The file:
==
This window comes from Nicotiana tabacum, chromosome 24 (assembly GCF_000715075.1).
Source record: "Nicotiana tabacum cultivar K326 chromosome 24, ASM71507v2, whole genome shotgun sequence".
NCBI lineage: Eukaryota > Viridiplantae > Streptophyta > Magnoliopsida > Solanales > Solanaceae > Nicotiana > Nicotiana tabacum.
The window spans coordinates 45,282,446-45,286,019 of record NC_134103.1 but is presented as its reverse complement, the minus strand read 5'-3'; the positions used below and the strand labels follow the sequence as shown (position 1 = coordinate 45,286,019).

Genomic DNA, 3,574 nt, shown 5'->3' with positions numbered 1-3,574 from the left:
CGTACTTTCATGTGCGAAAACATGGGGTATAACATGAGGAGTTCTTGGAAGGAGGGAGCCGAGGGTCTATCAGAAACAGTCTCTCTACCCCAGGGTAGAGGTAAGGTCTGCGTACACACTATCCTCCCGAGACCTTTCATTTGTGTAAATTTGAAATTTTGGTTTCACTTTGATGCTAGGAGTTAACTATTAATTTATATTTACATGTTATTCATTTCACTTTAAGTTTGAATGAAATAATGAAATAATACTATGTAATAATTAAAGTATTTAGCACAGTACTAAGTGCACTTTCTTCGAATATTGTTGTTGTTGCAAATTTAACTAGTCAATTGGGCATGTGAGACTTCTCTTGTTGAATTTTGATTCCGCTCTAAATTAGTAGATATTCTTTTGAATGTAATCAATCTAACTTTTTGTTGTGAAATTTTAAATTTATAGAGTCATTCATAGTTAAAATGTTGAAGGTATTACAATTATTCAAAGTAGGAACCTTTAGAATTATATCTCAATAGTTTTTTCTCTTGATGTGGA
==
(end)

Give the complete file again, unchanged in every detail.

This window comes from Nicotiana tabacum, chromosome 24 (assembly GCF_000715075.1).
Source record: "Nicotiana tabacum cultivar K326 chromosome 24, ASM71507v2, whole genome shotgun sequence".
NCBI lineage: Eukaryota > Viridiplantae > Streptophyta > Magnoliopsida > Solanales > Solanaceae > Nicotiana > Nicotiana tabacum.
The window spans coordinates 45,282,446-45,286,019 of record NC_134103.1 but is presented as its reverse complement, the minus strand read 5'-3'; the positions used below and the strand labels follow the sequence as shown (position 1 = coordinate 45,286,019).

Genomic DNA, 3,574 nt, shown 5'->3' with positions numbered 1-3,574 from the left:
CGTACTTTCATGTGCGAAAACATGGGGTATAACATGAGGAGTTCTTGGAAGGAGGGAGCCGAGGGTCTATCAGAAACAGTCTCTCTACCCCAGGGTAGAGGTAAGGTCTGCGTACACACTATCCTCCCGAGACCTTTCATTTGTGTAAATTTGAAATTTTGGTTTCACTTTGATGCTAGGAGTTAACTATTAATTTATATTTACATGTTATTCATTTCACTTTAAGTTTGAATGAAATAATGAAATAATACTATGTAATAATTAAAGTATTTAGCACAGTACTAAGTGCACTTTCTTCGAATATTGTTGTTGTTGCAAATTTAACTAGTCAATTGGGCATGTGAGACTTCTCTTGTTGAATTTTGATTCCGCTCTAAATTAGTAGATATTCTTTTGAATGTAATCAATCTAACTTTTTGTTGTGAAATTTTAAATTTATAGAGTCATTCATAGTTAAAATGTTGAAGGTATTACAATTATTCAAAGTAGGAACCTTTAGAATTATATCTCAATAGTTTTTTCTCTTGATGTGGA